This fall, Villanova University introduced a Cellular Engineering course in the Department of Chemical Engineering, and by all accounts it has quickly become a student favorite. Taught by Assistant Professor Jacob Elmer, PhD, the course was developed in response to increased demand from industry. “In the past year, students who have experience in cellular engineering or gene therapy have been hired immediately. Companies like Janssen Pharmaceuticals and GlaxoSmithKline email me for the names of students who have some knowledge in these areas,” says Dr. Elmer. Until now, these experiences have been limited to graduate students, but through this new course, undergraduates will also gain a competitive edge in this rapidly evolving field.
Treating the cell as a machine, Dr. Elmer approaches the class the way one would approach engineering a bridge or car. He explains, “The first thing you have to know is how that machine works,” and because most cellular engineering projects involve putting a new gene in a cell, that’s where the course begins. The first third of the semester is spent on genetics—what a gene is, how cells decide when to express some genes and not others, and how DNA is transcribed to RNA and translated into protein. Following this deep dive into genetics, the second part of the course is dedicated to tools and techniques—how to deliver a gene to a cell, how to ensure that it’s going to express, and how to culture cells.
Dr. Elmer describes the last module of the course as a general survey of the different ways in which cells have been engineered, from using algae to create biofuels and growing genetically modified crops, to stem cell/tissue engineering for artificial organs and using T cells to kill cancer cells (CAR-T therapy). As one of Dr. Elmer’s areas of expertise and research, CAR-T therapy is a major focus of the course. In 2016, he won a National Science Foundation grant to develop new technologies and techniques that streamline the production of genetically engineered T cells to treat leukemia patients.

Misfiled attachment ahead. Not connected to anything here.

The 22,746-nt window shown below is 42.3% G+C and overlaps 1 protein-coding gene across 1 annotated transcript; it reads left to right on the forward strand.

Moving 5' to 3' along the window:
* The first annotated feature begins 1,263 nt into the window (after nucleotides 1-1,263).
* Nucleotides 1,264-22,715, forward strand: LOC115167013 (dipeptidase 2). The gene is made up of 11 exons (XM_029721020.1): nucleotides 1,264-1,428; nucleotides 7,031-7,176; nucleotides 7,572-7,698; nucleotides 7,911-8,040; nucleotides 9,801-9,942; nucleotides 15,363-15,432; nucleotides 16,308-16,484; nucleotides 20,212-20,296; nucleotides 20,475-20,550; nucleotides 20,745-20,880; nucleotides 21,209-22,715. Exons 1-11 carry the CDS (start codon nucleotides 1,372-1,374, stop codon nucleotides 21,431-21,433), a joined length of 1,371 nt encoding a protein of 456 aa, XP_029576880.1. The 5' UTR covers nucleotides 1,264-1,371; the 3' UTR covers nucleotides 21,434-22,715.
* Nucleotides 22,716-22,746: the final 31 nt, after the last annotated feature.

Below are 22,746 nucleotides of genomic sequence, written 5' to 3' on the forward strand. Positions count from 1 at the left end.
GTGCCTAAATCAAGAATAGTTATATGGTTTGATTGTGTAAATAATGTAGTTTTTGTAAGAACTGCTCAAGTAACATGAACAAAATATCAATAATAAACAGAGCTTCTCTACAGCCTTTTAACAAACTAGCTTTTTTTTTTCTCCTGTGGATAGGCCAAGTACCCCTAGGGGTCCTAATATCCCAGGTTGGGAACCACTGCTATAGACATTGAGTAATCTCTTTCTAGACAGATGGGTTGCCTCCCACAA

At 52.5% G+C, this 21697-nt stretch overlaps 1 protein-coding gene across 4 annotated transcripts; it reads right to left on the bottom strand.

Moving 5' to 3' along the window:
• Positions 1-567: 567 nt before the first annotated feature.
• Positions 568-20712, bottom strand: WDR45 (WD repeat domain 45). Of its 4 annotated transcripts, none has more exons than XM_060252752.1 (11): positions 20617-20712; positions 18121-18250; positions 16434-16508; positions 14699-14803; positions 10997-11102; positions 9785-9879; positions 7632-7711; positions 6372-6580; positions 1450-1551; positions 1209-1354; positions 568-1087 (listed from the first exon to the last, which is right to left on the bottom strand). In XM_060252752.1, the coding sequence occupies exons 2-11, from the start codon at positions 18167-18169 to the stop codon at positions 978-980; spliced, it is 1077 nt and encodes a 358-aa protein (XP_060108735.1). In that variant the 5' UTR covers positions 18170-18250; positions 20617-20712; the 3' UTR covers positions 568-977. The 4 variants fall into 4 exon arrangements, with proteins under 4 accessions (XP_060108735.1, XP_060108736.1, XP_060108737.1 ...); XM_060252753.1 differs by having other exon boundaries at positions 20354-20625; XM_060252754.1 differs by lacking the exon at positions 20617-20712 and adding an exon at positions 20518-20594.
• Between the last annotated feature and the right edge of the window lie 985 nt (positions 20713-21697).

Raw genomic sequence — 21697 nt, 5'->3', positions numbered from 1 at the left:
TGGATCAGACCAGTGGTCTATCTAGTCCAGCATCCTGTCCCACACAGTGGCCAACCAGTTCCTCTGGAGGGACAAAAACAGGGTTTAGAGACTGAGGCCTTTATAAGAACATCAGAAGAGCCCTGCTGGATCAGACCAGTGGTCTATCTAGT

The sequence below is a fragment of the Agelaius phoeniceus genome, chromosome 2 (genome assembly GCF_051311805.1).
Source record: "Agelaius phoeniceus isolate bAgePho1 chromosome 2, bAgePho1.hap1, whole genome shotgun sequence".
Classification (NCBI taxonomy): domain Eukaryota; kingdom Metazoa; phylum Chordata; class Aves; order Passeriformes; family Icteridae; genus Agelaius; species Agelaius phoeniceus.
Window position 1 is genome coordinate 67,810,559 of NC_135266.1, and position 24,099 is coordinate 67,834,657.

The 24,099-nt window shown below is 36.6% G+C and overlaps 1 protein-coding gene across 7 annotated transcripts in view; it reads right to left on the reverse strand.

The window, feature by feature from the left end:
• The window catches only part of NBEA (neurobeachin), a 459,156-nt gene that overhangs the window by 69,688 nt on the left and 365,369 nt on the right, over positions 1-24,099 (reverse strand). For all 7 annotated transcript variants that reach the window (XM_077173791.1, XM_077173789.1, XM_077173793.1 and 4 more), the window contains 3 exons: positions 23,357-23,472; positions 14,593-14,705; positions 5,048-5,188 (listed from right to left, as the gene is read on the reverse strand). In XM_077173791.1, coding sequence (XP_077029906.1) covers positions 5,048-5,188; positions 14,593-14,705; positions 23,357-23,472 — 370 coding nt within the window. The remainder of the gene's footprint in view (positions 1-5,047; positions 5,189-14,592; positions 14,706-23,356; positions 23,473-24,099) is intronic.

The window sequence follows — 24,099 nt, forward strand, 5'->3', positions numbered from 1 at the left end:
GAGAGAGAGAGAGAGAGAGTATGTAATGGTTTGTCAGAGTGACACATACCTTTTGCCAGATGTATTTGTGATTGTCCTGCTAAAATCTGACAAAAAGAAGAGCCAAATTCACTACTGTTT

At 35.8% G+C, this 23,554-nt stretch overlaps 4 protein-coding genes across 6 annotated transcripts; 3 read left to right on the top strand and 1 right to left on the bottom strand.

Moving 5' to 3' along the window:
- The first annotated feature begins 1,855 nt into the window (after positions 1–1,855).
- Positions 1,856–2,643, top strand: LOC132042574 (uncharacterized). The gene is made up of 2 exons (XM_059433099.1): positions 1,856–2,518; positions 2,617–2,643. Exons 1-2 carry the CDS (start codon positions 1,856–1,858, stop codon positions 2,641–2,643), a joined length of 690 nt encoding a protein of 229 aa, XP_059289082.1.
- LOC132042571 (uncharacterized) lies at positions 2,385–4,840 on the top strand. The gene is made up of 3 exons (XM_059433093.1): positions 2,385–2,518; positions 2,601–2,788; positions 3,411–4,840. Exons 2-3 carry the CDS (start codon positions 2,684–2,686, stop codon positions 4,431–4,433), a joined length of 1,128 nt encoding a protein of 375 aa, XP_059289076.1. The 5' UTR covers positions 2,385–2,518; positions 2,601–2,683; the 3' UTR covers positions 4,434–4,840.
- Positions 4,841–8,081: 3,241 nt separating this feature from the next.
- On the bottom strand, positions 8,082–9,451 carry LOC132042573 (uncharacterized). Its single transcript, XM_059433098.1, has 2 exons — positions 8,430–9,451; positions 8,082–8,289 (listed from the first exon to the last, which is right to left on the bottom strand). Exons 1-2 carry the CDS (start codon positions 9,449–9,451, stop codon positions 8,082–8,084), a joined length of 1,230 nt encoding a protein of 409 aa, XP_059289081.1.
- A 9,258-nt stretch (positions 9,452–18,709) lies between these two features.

Throughout the course, there are conversations about the inherent risks—and ethics—of genetic and cellular engineering. The class recently discussed the Chinese researcher who claims to have helped make the world's first genetically edited babies, and early on, Dr. Elmer shared the controversy over Monsanto, which became one of the most vilified large corporations in the world over a range of issues involving its industrial and agricultural chemical products and genetically modified seed. Dr. Elmer also notes the distinction between germline engineering and somatic cells. Germline engineering affects reproductive cells that will be passed down to subsequent generations. Somatic cells, on the other hand, pose no risk to progeny because they die in weeks or months. T cells are one example; they are taken from the body, engineered, put back in and die in three to six months. He emphasizes, “We’re not touching germ line engineering, which the United States government doesn’t even allow.”
For their final projects, the 15 students in Cellular Engineering were challenged to develop ideas based on what they’d learned in the course. One team pursued screening for muscular dystrophy, while another considered the possibility of increased longevity in hamsters. Dr. Elmer admits, “I put them through the wringer in this course; it’s definitely a difficult one, but the students are clearly engaged. I get emails from them asking for the names of companies that do this kind of work, something that doesn’t happen when I teach other courses.”
Earlier this year, Villanova University established NovaCell, the Center for Cellular Engineering, whose mission is to lead efforts to improve cell and gene therapy products, and the bioprocesses used to make them. More information can be found on the Center website.